NEW HAVEN, Conn. – The Yale lightweight crew begins its spring racing season on Saturday with a scrimmage against Trinity's heavyweights on Yale's home course on the Housatonic River. The matchup, which will consist of several pieces rather than a single 2,000-meter race, follows several months of indoor training and a two-week spring-break training session on the Housatonic. The Y150 will follow Saturday's Trinity scrimmage with six races over the next five weekends against league opponents before beginning its championship season on May 15 at the Eastern Sprints. Captain Andrew Hakanson pointed to a successful winter and a strong schedule as an indicator of potential success this season.
"After a lot of work over the winter, Y150 is excited and optimistic for the upcoming racing season. We have a strong squad this year with high expectations," said Hakanson. "All indications point towards a fast and competitive field where close racing is commonplace. Having fierce opponents is what makes lightweight rowing so fun. I know our team will rise to the occasion each weekend and race it up."
Following its race with the Bantams this weekend, Yale will begin its official regular season, competing against Navy for the Johnson Cup, held on Lake Carnegie in Princeton, N.J. Last year, Yale fell to the Midshipmen in the Johnson Cup before defeating them at the Eastern Sprints on the way to a bronze medal. Navy regained the upper hand at IRA's, however, finishing second to Yale's fourth.
After the Johnson Cup, Yale begins a three-week home stand with a race against MIT and Georgetown, competing with MIT for the Joy Cup. Last year, the Bulldogs swept all five races against MIT and Georgetown in challenging conditions on the Charles River.
Next, Yale faces Penn and Columbia. The varsity eight will look to protect the Dodge Cup, which the Bulldogs have held continuously since 2003 and have won 29 of the last 31 years.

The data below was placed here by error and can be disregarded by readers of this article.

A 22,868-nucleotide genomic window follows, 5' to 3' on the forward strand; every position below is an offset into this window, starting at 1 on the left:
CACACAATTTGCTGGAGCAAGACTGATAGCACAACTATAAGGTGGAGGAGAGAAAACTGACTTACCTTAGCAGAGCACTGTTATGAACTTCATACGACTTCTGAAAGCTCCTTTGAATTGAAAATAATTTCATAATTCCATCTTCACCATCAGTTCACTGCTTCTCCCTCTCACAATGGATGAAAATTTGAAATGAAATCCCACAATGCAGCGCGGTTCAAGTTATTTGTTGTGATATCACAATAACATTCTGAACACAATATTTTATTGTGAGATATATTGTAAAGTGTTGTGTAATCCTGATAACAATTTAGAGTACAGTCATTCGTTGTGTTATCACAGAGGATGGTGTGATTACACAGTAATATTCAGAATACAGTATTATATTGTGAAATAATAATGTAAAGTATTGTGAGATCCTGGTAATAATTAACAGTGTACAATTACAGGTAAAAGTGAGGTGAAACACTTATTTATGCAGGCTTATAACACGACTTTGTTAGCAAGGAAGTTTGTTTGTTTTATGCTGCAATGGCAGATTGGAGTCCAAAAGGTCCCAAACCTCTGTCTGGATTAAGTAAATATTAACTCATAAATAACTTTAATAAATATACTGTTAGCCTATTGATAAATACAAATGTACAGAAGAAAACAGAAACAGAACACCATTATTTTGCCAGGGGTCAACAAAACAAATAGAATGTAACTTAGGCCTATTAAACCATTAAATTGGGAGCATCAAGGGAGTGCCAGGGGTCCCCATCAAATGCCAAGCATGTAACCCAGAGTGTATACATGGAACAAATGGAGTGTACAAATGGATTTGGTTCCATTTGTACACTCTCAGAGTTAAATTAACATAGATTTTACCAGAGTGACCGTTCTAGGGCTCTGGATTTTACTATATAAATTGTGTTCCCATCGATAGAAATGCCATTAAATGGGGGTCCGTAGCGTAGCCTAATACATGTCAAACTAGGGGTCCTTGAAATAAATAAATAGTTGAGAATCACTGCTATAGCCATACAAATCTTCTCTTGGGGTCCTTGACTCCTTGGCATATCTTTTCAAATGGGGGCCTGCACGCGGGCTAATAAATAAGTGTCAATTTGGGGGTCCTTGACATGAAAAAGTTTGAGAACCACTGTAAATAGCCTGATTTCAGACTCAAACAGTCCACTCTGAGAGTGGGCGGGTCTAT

On Apr. 23, the Bulldogs will host two races on the Housatonic. In the morning, Yale will race league foe Cornell, which it defeated last season in Ithaca, N.Y., as well as Delaware, a non-league member that went 3-4 against EARC opponents last spring. That afternoon, Yale will face Dartmouth for the Durand Cup. Yale won races in three out of four boat classes against the Big Green last year, but the marquee event, the varsity eight, ended in an unusual dead heat, with both crews crossing the line in 5:31.6.
Yale concludes its regular season with the traditional Harvard-Yale-Princeton regatta, where the Bulldogs will compete for the Goldthwait Cup in the varsity eight and the Vogel Cup for overall team supremacy. Facing the top two finishers from last year's Eastern Sprints, Yale will be searching for its first Goldthwait Cup victory since 2006.
After a week off, all Yale crews will begin the championship season with the Eastern Sprints in Worcester, Mass., where the Bulldogs will compete for the EARC title. Three Yale crews medaled at Sprints last year, with the second varsity eight taking silver while the varsity eight and the varsity eight and second freshman eight took bronze.
Yale's varsity eight will conclude the season with the IRA National Championship in Camden, N.J. if they qualify at the Eastern Sprints.
Report Filed by Trey Chandler '11, Yale Sports Publicity